Improving Stored Procedure Support
Here at DoltHub, our centerpiece is Dolt, which fuses a MySQL-compatible database with Git-style versioning capabilities. After you install Dolt, all it takes are a few commands to have a running server:
mkdir demo cd demo dolt init dolt sql-server
Your MySQL-backed applications will require no change, as we aim to be completely compatible with MySQL. However, you now have access to the full power that versioning provides, and as Git is the most popular versioning software ever, you can apply that same knowledge to Dolt; there is practically zero learning curve.
We're continually working on our MySQL-compatibility story, as we're building our own implementation from the ground up. In the case of stored procedures, that means that we're building our own interpreter that operates on the syntax of stored procedures, which may be viewed as a scripting language for SQL databases. As Dolt matures, our support for stored procedures grows ever closer to completion, and we've recently added a few new exciting additions: variables, loops, and cursors!
What are stored procedures?
Last year, we released the first iteration of stored procedure support, but the blog didn't quite explain what stored procedures are, and why they're useful. I mentioned it in the first section, but stored procedure syntax may be viewed as a scripting language, extending the standard SQL syntax by adding explicit variables and control flow (just like you'd expect to find in any scripting language). This, in turn, creates a sort of script that lives on the database, allowing clients to execute these scripts and work with the resulting data. Without stored procedures, clients would need to execute the necessary queries manually, which would generally result in an application being designed to specifically handle a particular workflow.
This is one advantage of stored procedures, as it allows users to move their database-interfacing logic to a script on the database, enforcing a separation-of-concerns. Another benefit of stored procedures deals with the communication between the database and the client. The database can access its local data far quicker than it can send it to the client, so doing specific tasks over large datasets are exponentially faster when the proper stored procedures are created.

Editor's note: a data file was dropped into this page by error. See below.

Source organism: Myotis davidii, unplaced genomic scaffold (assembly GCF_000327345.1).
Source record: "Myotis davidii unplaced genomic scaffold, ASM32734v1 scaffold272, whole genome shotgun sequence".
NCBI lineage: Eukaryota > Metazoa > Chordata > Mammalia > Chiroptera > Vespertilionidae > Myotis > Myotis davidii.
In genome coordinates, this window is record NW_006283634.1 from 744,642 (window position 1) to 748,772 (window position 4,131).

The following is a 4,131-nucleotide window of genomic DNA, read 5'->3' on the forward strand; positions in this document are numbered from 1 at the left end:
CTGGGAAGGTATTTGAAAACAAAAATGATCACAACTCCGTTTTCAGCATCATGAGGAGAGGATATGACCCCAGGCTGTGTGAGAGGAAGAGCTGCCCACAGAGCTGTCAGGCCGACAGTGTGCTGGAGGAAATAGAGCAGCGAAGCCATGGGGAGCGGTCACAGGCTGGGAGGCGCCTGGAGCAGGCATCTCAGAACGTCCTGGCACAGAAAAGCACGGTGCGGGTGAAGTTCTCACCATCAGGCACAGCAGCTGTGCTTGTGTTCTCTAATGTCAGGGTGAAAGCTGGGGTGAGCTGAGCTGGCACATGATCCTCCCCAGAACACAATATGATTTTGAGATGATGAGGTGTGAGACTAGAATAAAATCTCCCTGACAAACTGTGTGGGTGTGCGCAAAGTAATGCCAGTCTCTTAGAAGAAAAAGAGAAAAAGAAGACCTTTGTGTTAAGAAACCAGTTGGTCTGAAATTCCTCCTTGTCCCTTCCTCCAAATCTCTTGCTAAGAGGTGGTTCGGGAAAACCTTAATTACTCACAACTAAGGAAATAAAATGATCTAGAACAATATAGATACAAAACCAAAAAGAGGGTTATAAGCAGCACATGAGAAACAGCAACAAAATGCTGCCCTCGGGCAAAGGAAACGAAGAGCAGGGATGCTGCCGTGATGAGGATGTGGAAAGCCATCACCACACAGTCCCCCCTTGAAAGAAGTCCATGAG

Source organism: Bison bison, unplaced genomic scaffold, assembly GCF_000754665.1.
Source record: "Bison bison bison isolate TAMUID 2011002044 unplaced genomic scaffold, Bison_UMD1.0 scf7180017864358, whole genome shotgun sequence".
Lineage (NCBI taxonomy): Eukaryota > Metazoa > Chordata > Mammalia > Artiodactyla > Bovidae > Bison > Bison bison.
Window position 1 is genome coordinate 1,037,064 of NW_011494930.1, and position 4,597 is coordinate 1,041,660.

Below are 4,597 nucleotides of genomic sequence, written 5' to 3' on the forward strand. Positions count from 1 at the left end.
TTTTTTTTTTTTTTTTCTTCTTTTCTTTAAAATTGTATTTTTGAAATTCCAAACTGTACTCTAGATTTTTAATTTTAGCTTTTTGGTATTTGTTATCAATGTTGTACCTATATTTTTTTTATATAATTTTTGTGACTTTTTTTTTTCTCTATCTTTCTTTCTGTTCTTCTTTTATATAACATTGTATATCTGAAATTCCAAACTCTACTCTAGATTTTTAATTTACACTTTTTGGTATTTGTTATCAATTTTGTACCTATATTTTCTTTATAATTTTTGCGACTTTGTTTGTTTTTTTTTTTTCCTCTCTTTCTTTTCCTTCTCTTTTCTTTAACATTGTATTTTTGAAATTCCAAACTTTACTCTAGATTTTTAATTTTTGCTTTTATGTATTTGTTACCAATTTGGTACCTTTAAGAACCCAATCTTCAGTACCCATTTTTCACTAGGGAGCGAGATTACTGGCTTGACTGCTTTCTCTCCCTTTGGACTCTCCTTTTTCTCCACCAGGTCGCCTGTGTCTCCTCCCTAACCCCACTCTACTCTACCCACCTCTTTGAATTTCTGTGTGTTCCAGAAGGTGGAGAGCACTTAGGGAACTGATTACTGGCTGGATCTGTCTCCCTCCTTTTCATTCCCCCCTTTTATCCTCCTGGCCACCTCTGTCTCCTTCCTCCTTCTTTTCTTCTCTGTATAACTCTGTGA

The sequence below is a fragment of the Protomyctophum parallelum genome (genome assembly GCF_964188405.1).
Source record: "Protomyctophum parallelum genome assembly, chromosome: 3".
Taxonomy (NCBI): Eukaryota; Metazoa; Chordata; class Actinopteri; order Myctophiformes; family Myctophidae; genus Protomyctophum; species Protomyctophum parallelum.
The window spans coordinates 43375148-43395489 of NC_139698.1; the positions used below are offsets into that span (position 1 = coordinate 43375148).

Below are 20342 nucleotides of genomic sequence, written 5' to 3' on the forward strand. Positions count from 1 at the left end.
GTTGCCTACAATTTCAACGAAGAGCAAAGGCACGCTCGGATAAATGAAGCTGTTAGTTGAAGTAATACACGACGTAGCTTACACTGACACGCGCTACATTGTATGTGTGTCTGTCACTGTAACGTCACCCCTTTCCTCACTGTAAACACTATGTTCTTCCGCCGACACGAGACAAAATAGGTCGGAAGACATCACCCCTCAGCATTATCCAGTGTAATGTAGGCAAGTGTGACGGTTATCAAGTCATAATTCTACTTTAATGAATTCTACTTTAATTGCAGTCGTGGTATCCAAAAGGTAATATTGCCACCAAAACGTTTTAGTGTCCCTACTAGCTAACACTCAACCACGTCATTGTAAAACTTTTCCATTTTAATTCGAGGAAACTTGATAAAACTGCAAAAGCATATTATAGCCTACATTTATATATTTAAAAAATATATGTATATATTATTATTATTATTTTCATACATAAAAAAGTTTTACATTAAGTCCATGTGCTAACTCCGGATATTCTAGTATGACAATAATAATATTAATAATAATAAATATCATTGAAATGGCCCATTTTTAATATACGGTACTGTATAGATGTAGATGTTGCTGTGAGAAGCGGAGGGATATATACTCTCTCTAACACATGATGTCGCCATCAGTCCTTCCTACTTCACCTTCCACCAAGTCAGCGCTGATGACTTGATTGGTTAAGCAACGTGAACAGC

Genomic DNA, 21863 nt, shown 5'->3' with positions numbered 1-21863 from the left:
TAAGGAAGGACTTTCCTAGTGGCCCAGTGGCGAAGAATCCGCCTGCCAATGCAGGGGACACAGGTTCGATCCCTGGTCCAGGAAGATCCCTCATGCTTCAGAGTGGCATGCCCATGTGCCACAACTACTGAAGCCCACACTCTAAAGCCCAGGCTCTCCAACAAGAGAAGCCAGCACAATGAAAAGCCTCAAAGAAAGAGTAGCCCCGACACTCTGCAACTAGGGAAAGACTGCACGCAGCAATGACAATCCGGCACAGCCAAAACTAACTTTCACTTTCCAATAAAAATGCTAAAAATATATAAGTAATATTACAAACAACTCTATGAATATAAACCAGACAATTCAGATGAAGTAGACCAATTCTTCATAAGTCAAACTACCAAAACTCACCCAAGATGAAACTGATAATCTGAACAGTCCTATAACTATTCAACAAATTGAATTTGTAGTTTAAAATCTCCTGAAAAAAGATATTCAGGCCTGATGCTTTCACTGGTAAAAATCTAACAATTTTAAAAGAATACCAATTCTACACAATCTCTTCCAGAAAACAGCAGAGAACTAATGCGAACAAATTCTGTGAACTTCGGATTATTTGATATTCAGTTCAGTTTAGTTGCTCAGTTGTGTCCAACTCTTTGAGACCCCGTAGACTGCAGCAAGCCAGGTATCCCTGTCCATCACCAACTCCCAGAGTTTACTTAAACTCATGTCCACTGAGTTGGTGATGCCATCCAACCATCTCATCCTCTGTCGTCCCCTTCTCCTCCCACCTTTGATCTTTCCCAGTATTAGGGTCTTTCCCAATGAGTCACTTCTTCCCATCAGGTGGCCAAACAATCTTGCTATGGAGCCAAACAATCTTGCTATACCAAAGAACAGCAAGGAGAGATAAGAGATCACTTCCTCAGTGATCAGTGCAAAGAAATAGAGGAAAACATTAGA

Another rather large benefit comes from the database's security model. Stored procedures may specify that they execute under a specific user's credentials, meaning the stored procedure has access to portions of the database that a client's user may not. This is not something that can be replicated by externally building a workflow.
The last benefit that I'll mention is granted by Dolt's marriage of SQL and Git. Naturally, when a table's schema is updated, any affected stored procedures are also updated. In Dolt, this translates to versioning your stored procedure logic along with the relevant schema and data. This greatly aids in cases where reproducibility is paramount, which is far more difficult when having to sync the state of an external application with a database.
So what's new for Dolt?
With the first iteration of stored procedures, we only implemented the very basics:
- Control flow via
This new release greatly expands that functionality by adding:
- Local variables
LOOP/LEAVE/ITERATEfor control flow
- Partial support for handlers
I'm sure some will be shocked that stored procedures were ever released without local variables, but using parameters as variables worked for the majority of our customers in the meantime.
You may have spotted it, but the common theme with the added functionality is proper scope resolution.
Using only parameters meant that all variables were global (including user variables using the
By adding local variables, we also had to resolve each usage of a variable to the proper scope, as variable names may shadow other variables.
This also lead to adding support for cursors, since they're generally used with local variables, and
LOOP so that one may continually pull data from a cursor.
Let's go over each of these additions with examples.
I assume a bit of familiarity with SQL in the examples, as stored procedures are considered an advanced use case. In the previous blog post, I go through a couple of simpler stored procedures. These examples also assume that you've connected to a running Dolt server via a client (I'm using MySQL's official client since it works great with Dolt). You can run a Dolt server by following the small example at the very beginning of the blog.
In this example, we'll declare a few local variables.
We'll also declare a variable with the same name but in an inner scope to show variable shadowing.
First thing you'll notice the